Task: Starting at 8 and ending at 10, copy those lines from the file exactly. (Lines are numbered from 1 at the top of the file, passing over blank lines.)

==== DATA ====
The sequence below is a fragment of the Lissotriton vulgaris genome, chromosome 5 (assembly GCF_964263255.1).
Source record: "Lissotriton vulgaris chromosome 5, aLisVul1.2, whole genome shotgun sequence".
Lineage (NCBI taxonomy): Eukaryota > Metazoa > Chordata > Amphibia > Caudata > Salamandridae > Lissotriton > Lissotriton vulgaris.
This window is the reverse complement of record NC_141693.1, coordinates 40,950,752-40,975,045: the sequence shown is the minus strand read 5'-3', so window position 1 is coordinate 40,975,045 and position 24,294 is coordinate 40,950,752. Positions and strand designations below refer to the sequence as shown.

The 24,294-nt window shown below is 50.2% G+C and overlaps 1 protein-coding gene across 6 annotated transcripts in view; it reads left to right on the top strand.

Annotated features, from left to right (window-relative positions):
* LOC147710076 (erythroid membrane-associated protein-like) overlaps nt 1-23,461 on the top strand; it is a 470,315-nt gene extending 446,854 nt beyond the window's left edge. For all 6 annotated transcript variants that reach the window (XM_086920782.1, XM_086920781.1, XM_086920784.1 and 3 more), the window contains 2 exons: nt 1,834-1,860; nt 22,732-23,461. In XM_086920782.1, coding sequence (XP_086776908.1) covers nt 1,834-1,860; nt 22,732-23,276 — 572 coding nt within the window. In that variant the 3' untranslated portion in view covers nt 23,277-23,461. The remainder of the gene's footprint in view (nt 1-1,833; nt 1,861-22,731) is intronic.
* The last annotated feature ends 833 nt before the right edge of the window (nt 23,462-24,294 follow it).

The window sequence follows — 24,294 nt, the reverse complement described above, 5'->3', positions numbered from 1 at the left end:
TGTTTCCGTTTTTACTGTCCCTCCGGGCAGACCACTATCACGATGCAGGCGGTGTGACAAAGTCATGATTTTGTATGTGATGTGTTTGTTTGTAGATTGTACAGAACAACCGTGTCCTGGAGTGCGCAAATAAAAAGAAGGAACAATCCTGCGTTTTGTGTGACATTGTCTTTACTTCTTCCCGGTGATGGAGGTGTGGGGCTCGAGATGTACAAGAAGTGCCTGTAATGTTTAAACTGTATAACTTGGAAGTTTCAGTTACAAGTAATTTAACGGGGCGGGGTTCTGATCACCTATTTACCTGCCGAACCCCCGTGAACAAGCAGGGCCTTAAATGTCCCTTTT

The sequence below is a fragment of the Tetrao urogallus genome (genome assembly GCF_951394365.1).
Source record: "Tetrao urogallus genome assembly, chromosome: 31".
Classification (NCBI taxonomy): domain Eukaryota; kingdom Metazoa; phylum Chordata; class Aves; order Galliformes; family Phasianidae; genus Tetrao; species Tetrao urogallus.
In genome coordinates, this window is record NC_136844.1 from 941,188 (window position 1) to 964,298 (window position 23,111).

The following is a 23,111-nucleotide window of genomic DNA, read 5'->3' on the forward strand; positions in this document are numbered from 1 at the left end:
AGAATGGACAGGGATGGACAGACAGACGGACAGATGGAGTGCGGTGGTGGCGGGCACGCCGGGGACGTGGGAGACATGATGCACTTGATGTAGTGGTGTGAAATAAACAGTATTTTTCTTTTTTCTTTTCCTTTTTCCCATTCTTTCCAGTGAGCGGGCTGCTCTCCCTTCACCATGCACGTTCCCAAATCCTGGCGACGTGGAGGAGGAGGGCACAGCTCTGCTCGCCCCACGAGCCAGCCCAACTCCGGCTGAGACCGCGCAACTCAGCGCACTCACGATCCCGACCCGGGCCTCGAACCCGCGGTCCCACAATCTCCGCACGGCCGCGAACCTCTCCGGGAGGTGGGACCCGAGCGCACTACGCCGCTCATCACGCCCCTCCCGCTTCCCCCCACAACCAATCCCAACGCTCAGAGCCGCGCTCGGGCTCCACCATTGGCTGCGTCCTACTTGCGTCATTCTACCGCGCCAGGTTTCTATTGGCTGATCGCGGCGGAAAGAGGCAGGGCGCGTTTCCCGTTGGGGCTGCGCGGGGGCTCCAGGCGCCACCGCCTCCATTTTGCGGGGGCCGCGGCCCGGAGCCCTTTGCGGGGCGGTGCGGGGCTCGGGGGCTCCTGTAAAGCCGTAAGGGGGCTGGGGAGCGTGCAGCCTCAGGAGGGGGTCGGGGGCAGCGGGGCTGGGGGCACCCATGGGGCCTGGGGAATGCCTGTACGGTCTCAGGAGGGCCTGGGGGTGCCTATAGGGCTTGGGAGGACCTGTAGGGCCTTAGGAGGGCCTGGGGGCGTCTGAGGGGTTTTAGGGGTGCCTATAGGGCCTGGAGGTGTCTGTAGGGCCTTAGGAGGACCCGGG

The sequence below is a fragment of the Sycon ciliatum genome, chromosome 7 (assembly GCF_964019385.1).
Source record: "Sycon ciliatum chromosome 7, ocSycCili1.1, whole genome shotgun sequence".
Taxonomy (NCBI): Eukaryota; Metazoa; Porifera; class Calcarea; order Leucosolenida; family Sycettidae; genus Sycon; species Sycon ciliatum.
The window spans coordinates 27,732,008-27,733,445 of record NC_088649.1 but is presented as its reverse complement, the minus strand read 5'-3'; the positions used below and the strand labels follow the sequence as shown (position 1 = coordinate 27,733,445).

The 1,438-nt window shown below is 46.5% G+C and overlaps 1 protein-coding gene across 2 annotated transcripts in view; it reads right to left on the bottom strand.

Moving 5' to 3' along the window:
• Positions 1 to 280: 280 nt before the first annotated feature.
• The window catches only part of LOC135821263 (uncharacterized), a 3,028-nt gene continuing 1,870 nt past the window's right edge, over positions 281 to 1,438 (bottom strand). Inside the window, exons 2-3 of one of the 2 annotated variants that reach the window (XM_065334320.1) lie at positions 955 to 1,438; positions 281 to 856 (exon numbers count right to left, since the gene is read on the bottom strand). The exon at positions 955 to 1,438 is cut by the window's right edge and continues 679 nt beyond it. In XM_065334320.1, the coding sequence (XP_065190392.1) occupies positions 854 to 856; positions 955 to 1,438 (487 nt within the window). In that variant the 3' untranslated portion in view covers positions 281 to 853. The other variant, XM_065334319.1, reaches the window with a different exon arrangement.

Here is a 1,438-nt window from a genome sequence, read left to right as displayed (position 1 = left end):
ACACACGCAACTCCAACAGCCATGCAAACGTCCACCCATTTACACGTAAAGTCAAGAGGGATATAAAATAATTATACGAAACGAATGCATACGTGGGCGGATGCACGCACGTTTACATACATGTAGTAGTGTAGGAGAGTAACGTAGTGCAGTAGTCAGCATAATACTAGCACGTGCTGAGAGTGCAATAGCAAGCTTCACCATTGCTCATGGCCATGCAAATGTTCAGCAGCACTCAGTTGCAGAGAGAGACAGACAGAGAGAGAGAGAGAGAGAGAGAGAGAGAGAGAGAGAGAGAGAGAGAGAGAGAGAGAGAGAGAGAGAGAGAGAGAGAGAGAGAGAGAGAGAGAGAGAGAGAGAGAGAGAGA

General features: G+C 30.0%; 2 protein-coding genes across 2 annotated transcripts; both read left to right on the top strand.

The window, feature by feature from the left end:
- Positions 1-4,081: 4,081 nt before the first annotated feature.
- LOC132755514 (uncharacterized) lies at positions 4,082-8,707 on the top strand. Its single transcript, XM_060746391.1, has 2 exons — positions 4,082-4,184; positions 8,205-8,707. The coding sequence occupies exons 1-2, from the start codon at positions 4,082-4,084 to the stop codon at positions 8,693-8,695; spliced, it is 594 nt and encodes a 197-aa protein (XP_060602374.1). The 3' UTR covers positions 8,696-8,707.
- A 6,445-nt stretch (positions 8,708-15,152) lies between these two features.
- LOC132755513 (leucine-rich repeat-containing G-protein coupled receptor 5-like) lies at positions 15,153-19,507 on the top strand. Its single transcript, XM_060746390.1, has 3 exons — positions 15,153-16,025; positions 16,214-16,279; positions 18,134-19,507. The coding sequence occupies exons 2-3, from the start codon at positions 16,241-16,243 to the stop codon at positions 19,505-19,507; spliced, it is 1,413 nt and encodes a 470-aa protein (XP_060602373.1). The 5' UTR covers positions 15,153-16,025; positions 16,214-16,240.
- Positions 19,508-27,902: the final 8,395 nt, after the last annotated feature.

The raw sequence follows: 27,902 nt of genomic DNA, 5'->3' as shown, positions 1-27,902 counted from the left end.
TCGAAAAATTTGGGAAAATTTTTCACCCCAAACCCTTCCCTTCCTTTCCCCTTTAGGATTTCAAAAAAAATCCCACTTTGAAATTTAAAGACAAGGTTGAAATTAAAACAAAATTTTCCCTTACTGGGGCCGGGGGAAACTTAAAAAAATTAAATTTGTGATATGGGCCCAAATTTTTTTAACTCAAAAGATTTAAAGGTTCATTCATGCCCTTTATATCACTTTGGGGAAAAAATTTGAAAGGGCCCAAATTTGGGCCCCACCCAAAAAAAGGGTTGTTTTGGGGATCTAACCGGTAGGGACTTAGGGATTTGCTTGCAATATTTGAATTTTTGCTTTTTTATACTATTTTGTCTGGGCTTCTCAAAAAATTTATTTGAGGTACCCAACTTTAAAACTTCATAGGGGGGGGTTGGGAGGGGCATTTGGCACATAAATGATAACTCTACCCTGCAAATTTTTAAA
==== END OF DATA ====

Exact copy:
* The last annotated feature ends 833 nt before the right edge of the window (nt 23,462-24,294 follow it).

The window sequence follows — 24,294 nt, the reverse complement described above, 5'->3', positions numbered from 1 at the left end:
TGTTTCCGTTTTTACTGTCCCTCCGGGCAGACCACTATCACGATGCAGGCGGTGTGACAAAGTCATGATTTTGTATGTGATGTGTTTGTTTGTAGATTGTACAGAACAACCGTGTCCTGGAGTGCGCAAATAAAAAGAAGGAACAATCCTGCGTTTTGTGTGACATTGTCTTTACTTCTTCCCGGTGATGGAGGTGTGGGGCTCGAGATGTACAAGAAGTGCCTGTAATGTTTAAACTGTATAACTTGGAAGTTTCAGTTACAAGTAATTTAACGGGGCGGGGTTCTGATCACCTATTTACCTGCCGAACCCCCGTGAACAAGCAGGGCCTTAAATGTCCCTTTT